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Outdoors notebook: Deer harvest takes a dip; trophy measurements offered

Hunters saw fewer deer but took some trophy-sized bucks while bear hunters saw and harvested bigger bruins this past season.

Official scorings of deer, bear and assorted other big-game animals require a 60-day curing period before scores of “green” measurements can be entered as certified, record-book entries.

Niagara Outdoors in North Tonawanda sets aside the first or second Saturday 60 days after the last Western New York big-game season closing as a time to measure those trophies.

New York State Big Buck Club official scorers Pete Labushesky, Don Haseley and Dave Muir will be on hand to measure any and all critters brought in on from 10 a.m. to 2 p.m. Saturday.

Labushesky noted that his number of green scorings is down considerably this past season. He looks forward to seeing better results on Saturday.

Snack food and refreshments will be provided. For more details on this gathering, call 695-5873 or visit

If you cannot make it to this measuring session, the Big Buck trio will hold another gathering at S&S Taxidermy in Springville on March 26.

Deer sightings

DEC deer statistics have harvest numbers for the past season. They’re down some 11 percent in the Southern Zone that includes Western New York and about 13 percent in the northern climes.

Many trophy takers saw and took fewer deer, heard fewer shots opening and Thanksgiving day and reported less venison in their freezers.

Part of that could be attributed to weather conditions. At first, some hunters considered the opening of rifle hunting in new areas might have reduced the shot count. But hunters in Genesee County and Southern Tier areas allowing rifles saw about the same drop-off in numbers as shotgun-only areas. Deer just did not seem to be moving around during the warm archery and early gun season.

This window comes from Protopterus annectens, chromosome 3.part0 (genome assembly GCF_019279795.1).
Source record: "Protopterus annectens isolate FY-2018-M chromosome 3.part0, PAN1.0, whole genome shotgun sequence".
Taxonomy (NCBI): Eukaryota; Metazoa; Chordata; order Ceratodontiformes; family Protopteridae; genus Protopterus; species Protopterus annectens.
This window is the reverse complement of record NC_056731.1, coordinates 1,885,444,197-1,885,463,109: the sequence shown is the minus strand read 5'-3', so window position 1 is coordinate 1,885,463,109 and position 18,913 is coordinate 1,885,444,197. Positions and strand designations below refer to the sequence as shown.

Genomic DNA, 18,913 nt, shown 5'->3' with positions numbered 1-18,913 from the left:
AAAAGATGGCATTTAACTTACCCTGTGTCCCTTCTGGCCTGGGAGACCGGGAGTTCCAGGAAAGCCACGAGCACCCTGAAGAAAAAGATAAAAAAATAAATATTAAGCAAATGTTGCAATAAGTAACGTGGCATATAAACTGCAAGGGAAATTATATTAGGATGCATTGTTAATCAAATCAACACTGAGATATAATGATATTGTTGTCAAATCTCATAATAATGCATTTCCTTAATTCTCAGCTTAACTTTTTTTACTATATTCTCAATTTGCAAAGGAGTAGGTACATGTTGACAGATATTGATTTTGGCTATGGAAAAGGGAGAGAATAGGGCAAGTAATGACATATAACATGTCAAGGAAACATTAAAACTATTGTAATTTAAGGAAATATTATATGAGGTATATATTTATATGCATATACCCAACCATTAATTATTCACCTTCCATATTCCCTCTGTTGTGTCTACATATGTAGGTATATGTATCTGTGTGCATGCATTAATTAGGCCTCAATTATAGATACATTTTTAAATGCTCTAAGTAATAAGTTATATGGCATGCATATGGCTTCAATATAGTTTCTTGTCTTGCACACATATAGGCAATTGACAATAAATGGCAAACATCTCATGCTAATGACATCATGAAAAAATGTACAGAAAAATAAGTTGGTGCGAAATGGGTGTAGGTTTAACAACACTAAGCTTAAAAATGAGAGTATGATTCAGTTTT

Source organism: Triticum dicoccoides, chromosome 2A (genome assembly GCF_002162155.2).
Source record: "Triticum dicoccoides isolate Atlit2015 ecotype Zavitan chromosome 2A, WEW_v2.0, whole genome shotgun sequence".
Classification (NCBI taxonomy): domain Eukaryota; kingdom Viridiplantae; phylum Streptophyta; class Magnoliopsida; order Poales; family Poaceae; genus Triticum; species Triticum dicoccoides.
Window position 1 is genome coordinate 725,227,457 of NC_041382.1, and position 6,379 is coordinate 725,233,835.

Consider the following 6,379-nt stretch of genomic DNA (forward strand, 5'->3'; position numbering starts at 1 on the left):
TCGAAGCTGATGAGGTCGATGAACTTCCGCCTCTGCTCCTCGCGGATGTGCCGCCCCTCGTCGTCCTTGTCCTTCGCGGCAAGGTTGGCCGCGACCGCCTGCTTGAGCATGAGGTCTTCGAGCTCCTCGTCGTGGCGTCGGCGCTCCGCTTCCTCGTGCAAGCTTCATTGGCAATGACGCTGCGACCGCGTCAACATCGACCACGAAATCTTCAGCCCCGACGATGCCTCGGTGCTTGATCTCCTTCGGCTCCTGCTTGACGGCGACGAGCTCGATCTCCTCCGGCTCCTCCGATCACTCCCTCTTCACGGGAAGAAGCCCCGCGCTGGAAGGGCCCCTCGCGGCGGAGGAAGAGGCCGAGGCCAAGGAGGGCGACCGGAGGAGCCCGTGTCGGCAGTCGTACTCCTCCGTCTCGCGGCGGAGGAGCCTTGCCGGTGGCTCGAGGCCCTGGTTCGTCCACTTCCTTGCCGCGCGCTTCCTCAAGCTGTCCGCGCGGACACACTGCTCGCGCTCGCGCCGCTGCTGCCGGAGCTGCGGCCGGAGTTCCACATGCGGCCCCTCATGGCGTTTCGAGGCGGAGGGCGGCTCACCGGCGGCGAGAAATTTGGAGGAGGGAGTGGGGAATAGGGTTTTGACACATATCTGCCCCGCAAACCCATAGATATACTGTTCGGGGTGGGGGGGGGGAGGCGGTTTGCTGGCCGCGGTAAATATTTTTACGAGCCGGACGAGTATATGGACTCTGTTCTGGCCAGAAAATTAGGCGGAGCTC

Our nonscientific stats come from the setting of three trail cameras behind our digs, which include part of a 500-acre swamp area that serves as a security zone for whitetail deer.

As with all other hunters, we heard fewer shots opening day, and frames on the cameras were void of even the odd doe and fawn as soon as the gun season started in the area. We think deer just headed to the swamps and high hardwoods.

That dearth of deer presence continued for more than a month, and then it happened. Late in January and in early February, deer started showing in frames. A couple bucks appeared along with does and fawns. Curiously, not only are we seeing more and more bucks, but all were sporting both sides of their antlers that should be dropping now.

Hunters reported finding freshly shed antlers with remnants of hair, blood and tissue before Ash Wednesday. But our camera frames from the first week in February captured views of as many as five bucks with headgear intact, including an 8- and a 9-pointer no hunters saw during the gun season. Deer harvests might be better next season.

Cabin fever shoot

Bow shooters have indoor shoots and leagues, but the long winter can slow outdoors archery activity until spring warmth. Double T Archery at 1120 North French Road in Amherst can warm up things for shooters of long bows and recurve gear with its 12th annual Cabin Fever Shoot this coming weekend.

Shooting starts at 8 a.m. each morning, with a venison lunch on Saturday and a championship shoot-off held after lunch. On Sunday, a camper’s breakfast will be served starting at 9:30 a.m. Shooters can warm up between rounds next to a roaring bonfire.

Participants receive collectible buttons and the gathering offers a chance to buy, sell or trade archery gear. Hearty campers can arrange for free overnight accommodations. For details on the shoot and camping options, call Mark Moslow at 545-8636.

Landowner workshop

Cornell Cooperative Extension presents its 24th annual Rural Landowner Workshop at Pioneer Central School in Yorkshire on March 5. Landowners can learn more about measuring woodlots, managing woodland pools, water quality, wildlife watching and care, and land stewardship in general.

A $30 fee includes lunch, instruction and handouts. The early-bird registration deadline is set for Friday. For more details, call the Allegany County office at (585) 268-7644.